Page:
The last dance? Croatia braced for end of the Luka Modric era

Estimated read time 6 min read

Back in the day, you might not even have labelled Luka Modric as “one to watch”. The midfielder was in Germany in 2006 for his first major tournament but had only just squeezed into the World Cup squad. If you had to pick a rising star from that Croatia roster, you probably would not have gone with him.

Modric was 20 and had established himself at Dinamo Zagreb after loans at Zrinjski in Bosnia and Herzegovina’s Premijer liga and Inter Zapresic, a small club from a western Zagreb suburb. He had made his Croatia debut in March of that year in a 3-2 friendly win over Argentina but anyone trying to identify the country’s next big thing was more likely to have settled on Niko Kranjcar.

Kranjcar was a year older than Modric and a regular starter in a Croatia team managed by his dad, Zlatko. While Kranjcar played all 90 minutes of the opening World Cup game against Brazil in Berlin, Modric remained on the bench hoping for a cameo role in the next match against Japan.

When Croatia were held in Nuremberg by Japan, Dario Simic, a rare remnant of the bronze-winning team from eight years earlier, made his 82nd appearance to become Croatia’s most-capped player. The number seems funny now. Modric, who replaced Kranjcar that day after 78 minutes, has more than doubled it. On Saturday against Spain he is in line to make his 176th appearance. Back in Germany, 18 years on.

Every other player from the 2006 squad has long since retired. Even Kranjcar stopped playing more than six years ago. Some, such as Niko Kovac and Igor Tudor, are coaches with plenty of experience; others are football executives and some, including Kranjcar and the talismanic striker Dado Prso, feel more comfortable as far from the public eye as possible. Many others have passed through the team since and many of them have retired as well.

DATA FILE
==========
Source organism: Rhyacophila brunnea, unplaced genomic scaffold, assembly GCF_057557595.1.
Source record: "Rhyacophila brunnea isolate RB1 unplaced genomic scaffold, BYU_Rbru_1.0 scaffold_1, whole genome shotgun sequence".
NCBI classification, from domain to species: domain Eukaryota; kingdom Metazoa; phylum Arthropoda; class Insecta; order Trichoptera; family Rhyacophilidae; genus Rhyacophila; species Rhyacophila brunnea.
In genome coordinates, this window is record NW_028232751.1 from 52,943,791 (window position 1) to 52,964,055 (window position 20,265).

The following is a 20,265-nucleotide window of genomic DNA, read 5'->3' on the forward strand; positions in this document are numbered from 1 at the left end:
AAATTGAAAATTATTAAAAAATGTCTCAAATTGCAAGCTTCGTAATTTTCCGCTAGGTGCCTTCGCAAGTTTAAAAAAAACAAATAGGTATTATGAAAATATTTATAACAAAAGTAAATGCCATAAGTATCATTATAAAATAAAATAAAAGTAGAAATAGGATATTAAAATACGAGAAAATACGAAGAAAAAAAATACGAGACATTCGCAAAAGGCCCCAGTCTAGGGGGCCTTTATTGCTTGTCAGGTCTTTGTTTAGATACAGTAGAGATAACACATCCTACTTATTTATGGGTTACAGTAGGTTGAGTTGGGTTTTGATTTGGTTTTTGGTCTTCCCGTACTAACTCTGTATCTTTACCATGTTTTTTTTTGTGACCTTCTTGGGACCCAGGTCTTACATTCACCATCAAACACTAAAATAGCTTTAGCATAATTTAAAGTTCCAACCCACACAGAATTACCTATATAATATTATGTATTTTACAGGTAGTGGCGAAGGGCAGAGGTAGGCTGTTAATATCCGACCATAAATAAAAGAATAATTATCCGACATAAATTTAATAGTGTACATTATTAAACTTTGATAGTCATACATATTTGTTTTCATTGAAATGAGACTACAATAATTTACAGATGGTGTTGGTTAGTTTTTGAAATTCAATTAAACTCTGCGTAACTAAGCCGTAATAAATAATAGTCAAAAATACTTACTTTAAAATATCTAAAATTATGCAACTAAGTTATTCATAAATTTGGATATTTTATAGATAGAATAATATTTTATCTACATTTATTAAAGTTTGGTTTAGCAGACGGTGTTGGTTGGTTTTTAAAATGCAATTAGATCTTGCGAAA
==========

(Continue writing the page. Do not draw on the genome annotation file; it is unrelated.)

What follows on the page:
But Modric is ready for his fifth European Championship and ninth major tournament. Surely it will be his last. “I wouldn’t bet on that,” says Slaven Bilic, who worked with Modric as Croatia’s manager between 2006 and 2012 and for two years before that with the under-21s. “You never know with Luka.”

Croatia’s Luka Modric (left) tangles with Poland’s Maciej Zurawski in a friendly in Wolfsburg before the 2006 World Cup in Germany.View image in fullscreen

Bilic almost immediately made Modric a key player after taking over on the back of Croatia’s poor World Cup showing as he started to rebuild the team. Even though none of the other original Bilic boys, as they were affectionately nicknamed, are active with the Vatreni – Ivan Rakitic still plays but retired from international football five years ago – it feels as if that was the beginning of the “Modric generation” that brought massive success to a tiny nation on a global stage.

In fact, forget generation; a Modric era is what it is because it seems as if he has been around for ever, everything revolving around him regardless of managers or teammates who would come and go. There have been – and still are – other great players but he has become almost a synonym for Croatia.